- Comfort levels regarding social events, off-campus travel, and activities outside of the room
- Whether or not visitors are allowed in
- A quarantine plan if someone has symptoms or becomes exposed
The conversation could yield several different outcomes because everyone’s situation is unique. What’s important is that you’re honest with your roommate(s) about your concerns and expectations. If you fall into the high-risk category, it’s even more important for you to get your roommates on board to minimize your risk of exposure as much as possible.
What Items Might College Students Need to Stay Safe From COVID-19?
College essentials go beyond extra-long twin sheets and bed risers this year. Equip your room and your backpack with the supplies needed to stay safe and smart during the coronavirus pandemic.
Must-Have Coronavirus Supplies for College Students in 2020
- Hand sanitizer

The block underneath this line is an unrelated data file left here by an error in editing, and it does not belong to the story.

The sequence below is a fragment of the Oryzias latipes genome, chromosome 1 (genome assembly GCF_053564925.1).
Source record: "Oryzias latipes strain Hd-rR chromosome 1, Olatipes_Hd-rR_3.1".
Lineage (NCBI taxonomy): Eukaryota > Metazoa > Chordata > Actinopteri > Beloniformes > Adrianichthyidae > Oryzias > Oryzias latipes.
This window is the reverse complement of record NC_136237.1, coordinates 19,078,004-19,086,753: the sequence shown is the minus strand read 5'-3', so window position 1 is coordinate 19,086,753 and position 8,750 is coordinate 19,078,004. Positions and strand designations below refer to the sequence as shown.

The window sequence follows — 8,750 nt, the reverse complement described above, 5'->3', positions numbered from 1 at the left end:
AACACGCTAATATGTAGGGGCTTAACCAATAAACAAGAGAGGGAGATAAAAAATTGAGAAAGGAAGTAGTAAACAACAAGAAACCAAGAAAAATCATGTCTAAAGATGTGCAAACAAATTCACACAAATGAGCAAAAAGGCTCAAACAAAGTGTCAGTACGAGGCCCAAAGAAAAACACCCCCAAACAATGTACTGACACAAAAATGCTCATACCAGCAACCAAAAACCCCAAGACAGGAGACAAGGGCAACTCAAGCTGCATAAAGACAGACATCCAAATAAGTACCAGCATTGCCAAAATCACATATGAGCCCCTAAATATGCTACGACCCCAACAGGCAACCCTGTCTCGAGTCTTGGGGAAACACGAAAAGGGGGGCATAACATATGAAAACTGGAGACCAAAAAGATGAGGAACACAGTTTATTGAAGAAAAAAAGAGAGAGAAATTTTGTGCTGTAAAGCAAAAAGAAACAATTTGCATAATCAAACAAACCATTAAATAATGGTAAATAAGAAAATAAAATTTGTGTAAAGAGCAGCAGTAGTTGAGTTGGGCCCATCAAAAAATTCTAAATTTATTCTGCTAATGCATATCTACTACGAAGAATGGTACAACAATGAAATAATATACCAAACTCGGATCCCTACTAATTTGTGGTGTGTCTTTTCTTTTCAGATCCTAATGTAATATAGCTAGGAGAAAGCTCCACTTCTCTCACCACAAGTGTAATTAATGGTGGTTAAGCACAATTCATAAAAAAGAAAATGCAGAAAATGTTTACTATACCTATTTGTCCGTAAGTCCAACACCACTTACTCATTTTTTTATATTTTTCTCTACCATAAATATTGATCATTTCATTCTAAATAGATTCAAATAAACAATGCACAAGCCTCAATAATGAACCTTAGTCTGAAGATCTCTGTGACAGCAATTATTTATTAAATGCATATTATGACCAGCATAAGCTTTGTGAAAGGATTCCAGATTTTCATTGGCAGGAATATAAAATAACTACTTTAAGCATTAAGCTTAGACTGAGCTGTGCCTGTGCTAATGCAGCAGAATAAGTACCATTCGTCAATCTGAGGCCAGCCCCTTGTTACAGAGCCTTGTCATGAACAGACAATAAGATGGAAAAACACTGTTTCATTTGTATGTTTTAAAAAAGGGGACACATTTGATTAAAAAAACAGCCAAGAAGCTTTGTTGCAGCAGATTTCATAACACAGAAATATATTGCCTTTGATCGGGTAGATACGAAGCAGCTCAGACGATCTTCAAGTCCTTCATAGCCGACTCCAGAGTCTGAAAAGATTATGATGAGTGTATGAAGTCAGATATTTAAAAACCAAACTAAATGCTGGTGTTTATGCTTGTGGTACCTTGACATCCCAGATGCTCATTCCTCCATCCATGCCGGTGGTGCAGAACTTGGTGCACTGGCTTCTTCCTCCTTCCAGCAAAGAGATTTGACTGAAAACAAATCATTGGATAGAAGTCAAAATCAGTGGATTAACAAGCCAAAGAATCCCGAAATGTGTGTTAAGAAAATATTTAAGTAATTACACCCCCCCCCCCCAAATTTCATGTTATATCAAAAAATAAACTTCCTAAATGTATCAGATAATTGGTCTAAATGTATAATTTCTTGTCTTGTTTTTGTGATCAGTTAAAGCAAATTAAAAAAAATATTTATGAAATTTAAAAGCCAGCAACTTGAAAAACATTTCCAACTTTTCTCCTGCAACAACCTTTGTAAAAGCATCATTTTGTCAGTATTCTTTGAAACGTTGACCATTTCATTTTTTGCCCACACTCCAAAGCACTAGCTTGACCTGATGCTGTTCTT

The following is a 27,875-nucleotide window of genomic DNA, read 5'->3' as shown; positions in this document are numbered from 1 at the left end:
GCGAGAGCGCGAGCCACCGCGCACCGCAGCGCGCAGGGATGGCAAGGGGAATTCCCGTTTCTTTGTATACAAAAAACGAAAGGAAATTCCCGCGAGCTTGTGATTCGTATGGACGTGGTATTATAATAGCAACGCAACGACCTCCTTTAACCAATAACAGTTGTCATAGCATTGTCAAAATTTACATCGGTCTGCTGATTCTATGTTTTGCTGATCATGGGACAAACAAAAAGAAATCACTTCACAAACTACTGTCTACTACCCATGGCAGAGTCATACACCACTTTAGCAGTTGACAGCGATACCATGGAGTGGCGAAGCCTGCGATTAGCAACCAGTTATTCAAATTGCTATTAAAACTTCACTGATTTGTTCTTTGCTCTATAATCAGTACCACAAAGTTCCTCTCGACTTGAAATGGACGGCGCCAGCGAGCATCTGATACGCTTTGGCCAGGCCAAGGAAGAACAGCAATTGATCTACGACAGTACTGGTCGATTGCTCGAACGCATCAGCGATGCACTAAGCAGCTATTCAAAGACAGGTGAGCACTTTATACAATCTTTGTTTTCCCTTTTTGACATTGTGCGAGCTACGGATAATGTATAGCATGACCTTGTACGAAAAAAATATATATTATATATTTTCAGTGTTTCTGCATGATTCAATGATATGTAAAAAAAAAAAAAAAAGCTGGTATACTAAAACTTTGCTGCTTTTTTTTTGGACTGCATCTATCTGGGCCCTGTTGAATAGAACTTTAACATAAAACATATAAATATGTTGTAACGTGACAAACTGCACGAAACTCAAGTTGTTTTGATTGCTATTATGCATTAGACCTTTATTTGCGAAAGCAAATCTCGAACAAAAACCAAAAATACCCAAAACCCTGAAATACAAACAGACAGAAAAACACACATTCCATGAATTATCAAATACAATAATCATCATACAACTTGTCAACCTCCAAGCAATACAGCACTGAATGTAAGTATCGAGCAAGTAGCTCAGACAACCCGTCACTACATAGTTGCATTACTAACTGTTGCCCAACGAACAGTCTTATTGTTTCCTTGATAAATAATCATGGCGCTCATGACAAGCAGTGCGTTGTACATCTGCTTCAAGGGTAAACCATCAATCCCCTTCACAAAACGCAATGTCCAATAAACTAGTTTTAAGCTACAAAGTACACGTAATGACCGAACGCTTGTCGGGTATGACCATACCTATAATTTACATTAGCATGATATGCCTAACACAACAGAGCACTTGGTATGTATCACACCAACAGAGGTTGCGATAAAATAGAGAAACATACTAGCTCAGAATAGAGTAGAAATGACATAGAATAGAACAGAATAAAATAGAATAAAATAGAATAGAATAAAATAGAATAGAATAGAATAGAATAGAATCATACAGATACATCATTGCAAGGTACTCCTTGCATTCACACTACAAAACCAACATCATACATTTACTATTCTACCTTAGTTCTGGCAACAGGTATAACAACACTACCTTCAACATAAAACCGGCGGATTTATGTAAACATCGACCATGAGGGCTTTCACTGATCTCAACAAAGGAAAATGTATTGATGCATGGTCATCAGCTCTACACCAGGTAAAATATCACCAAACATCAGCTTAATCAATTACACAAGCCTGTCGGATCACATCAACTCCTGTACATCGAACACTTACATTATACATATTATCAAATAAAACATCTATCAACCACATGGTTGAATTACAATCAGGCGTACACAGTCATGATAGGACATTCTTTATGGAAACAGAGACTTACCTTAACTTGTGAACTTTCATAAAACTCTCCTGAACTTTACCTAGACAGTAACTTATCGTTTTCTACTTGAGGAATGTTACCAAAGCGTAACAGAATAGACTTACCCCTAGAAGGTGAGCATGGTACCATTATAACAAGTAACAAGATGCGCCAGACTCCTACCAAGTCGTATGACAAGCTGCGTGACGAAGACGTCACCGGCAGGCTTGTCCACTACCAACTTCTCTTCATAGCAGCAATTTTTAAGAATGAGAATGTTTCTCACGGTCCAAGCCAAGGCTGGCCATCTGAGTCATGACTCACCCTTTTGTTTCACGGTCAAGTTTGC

- Disinfecting spray and wipes
- A large supply of reusable and/or disposable masks
- A lawn chair or picnic blanket for outdoor dining
- Non-perishable food items and bottled water
- Headphones with a built-in microphone for online classes
- Thermometer with extra batteries
What Should College Students Do If They are Exposed to the Virus?
Part of staying safe from the coronavirus involves following the proper steps if you think you’ve been exposed. Students should always follow their college or university’s coronavirus protocol for potential exposure.
The protocol varies greatly from school to school. If you are unsure about what to do, remain away from others, and contact the campus health center.
The health center might ask you to do some of the following:
- Come to the health center—or somewhere else on campus—to receive a coronavirus test
- Stop attending classes or any in-person activities until the health center can assess your case
- Pack a bag with enough supplies for two weeks to prepare for on-campus quarantine
- Quarantine for two weeks and attend all classes and activities online